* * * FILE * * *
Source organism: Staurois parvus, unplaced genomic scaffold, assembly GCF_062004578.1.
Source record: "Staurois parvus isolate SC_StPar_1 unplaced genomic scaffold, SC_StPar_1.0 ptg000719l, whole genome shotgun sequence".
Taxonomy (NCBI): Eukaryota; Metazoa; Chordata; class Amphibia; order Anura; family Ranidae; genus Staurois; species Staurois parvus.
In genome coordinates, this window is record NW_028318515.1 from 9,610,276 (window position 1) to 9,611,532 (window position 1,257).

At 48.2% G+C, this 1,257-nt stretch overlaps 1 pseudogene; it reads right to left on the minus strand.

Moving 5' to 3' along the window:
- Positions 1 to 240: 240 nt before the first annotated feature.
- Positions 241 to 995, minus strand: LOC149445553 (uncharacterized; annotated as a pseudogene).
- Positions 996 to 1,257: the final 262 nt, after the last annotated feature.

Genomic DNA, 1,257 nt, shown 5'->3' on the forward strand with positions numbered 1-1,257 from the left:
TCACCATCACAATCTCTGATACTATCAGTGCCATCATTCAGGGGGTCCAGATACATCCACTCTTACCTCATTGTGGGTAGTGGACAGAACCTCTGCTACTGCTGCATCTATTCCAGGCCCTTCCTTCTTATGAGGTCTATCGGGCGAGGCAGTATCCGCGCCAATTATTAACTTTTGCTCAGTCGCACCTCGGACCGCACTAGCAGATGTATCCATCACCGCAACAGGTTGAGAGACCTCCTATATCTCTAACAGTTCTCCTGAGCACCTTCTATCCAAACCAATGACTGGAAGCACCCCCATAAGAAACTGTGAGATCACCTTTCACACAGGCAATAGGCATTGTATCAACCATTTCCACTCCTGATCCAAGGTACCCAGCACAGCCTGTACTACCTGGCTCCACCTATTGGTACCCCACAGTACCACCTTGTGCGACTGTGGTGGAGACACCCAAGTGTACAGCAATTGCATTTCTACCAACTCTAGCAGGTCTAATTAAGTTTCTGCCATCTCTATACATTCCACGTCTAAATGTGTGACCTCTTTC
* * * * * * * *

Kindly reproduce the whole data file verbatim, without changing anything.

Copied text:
Source organism: Staurois parvus, unplaced genomic scaffold, assembly GCF_062004578.1.
Source record: "Staurois parvus isolate SC_StPar_1 unplaced genomic scaffold, SC_StPar_1.0 ptg000719l, whole genome shotgun sequence".
Taxonomy (NCBI): Eukaryota; Metazoa; Chordata; class Amphibia; order Anura; family Ranidae; genus Staurois; species Staurois parvus.
In genome coordinates, this window is record NW_028318515.1 from 9,610,276 (window position 1) to 9,611,532 (window position 1,257).

At 48.2% G+C, this 1,257-nt stretch overlaps 1 pseudogene; it reads right to left on the minus strand.

Moving 5' to 3' along the window:
- Positions 1 to 240: 240 nt before the first annotated feature.
- Positions 241 to 995, minus strand: LOC149445553 (uncharacterized; annotated as a pseudogene).
- Positions 996 to 1,257: the final 262 nt, after the last annotated feature.

Genomic DNA, 1,257 nt, shown 5'->3' on the forward strand with positions numbered 1-1,257 from the left:
TCACCATCACAATCTCTGATACTATCAGTGCCATCATTCAGGGGGTCCAGATACATCCACTCTTACCTCATTGTGGGTAGTGGACAGAACCTCTGCTACTGCTGCATCTATTCCAGGCCCTTCCTTCTTATGAGGTCTATCGGGCGAGGCAGTATCCGCGCCAATTATTAACTTTTGCTCAGTCGCACCTCGGACCGCACTAGCAGATGTATCCATCACCGCAACAGGTTGAGAGACCTCCTATATCTCTAACAGTTCTCCTGAGCACCTTCTATCCAAACCAATGACTGGAAGCACCCCCATAAGAAACTGTGAGATCACCTTTCACACAGGCAATAGGCATTGTATCAACCATTTCCACTCCTGATCCAAGGTACCCAGCACAGCCTGTACTACCTGGCTCCACCTATTGGTACCCCACAGTACCACCTTGTGCGACTGTGGTGGAGACACCCAAGTGTACAGCAATTGCATTTCTACCAACTCTAGCAGGTCTAATTAAGTTTCTGCCATCTCTATACATTCCACGTCTAAATGTGTGACCTCTTTC